Other adverse effects may include headache, dizziness, insomnia, increased appetite, mood swings, menstrual changes, muscle weakness, acne and/or sweating. Depression may be worsened with dexamethasone use. Some men experience changes in the motility and number of their sperm with steroid treatment. Patients should talk to their doctors about any unusual symptoms they experience. In cancer patients, increased appetite may actually be beneficial.
Dexamethasone crosses the placenta and is excreted in breast milk. If a pregnant woman is taking large doses of the drug, her newborn should be monitored for evidence of hypoadrenalism. Optimally, breast-feeding should be avoided. There is some concern that dexamethasone, in large quantities, suppresses growth or disrupts the baby's normal corticosteroid production.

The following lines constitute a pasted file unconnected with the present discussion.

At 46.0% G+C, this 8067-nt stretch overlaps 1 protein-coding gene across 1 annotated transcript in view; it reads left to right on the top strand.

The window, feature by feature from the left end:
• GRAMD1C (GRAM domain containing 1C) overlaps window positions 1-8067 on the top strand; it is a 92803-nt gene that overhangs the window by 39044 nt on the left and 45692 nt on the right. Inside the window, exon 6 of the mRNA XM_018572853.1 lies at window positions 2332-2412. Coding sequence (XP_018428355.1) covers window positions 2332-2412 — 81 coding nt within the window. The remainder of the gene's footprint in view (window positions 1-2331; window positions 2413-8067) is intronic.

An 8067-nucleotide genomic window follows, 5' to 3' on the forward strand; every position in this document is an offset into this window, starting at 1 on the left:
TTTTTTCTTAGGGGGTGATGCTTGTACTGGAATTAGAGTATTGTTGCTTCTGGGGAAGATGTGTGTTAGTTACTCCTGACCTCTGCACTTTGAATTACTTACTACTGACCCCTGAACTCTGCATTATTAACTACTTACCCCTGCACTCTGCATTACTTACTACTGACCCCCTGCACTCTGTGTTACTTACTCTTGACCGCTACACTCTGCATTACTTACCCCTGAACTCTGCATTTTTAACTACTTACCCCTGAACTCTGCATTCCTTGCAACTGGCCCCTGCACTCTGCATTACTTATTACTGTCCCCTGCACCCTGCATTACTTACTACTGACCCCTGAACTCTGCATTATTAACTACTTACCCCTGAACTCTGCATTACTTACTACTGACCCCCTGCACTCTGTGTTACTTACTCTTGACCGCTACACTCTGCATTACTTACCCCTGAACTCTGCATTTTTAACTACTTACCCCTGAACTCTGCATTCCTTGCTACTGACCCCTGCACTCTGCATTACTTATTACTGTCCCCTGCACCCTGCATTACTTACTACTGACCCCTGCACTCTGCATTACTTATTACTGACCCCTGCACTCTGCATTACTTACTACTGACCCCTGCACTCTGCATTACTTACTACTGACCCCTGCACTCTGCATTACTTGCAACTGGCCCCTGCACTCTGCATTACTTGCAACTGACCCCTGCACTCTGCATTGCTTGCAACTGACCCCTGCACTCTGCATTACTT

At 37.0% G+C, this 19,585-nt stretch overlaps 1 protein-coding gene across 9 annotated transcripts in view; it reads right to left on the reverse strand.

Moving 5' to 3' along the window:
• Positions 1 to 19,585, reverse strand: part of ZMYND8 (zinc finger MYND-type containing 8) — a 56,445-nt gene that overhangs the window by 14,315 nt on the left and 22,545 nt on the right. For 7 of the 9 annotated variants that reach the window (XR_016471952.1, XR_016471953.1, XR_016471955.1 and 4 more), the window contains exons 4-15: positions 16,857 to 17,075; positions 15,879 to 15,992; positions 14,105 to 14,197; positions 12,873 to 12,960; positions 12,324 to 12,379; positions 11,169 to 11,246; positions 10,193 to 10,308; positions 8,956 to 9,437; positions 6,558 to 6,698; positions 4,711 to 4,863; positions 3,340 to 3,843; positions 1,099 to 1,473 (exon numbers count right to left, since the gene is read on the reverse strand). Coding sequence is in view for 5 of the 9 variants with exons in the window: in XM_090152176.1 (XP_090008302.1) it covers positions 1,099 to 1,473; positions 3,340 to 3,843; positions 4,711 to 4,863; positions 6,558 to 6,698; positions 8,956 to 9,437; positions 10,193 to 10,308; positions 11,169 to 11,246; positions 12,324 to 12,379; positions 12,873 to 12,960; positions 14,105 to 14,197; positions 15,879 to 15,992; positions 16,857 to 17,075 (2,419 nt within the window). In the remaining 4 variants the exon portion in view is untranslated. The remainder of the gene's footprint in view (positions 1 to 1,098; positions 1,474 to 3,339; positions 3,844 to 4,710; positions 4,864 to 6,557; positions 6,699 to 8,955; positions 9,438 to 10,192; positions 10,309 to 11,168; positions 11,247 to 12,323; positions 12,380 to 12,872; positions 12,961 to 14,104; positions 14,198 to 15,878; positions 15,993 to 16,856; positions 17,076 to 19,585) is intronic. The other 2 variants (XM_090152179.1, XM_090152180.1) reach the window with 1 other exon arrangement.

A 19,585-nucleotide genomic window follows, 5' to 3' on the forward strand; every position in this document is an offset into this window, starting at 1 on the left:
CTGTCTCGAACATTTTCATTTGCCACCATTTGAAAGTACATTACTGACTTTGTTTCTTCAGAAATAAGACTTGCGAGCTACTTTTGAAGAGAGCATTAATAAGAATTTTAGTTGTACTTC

Patients should discuss all their medications, prescription and non-prescription, with their doctor. If dexamethasone is administered in amounts that suppress the immune system, live vaccines, such as small pox, should not be administered. Dexamethasone may alter the effect of anticoagulant drugs. Frequent laboratory tests should be performed to monitor blood levels. If dexamethasone is given with diuretics, potassium levels may be abnormally low, and should be frequently monotired. Doctors may recommend that patients on long-term therapy follow a potassium-rich diet.
Tamara Brown, R.N.
—A potentially life-threatening condition that results when adrenocortical function fails. Hypoadrenalism.
—An abnormally increased level of glucose (sugar) in the blood.
—Therapy aimed at relieving symptoms and promoting comfort, but not producing a cure.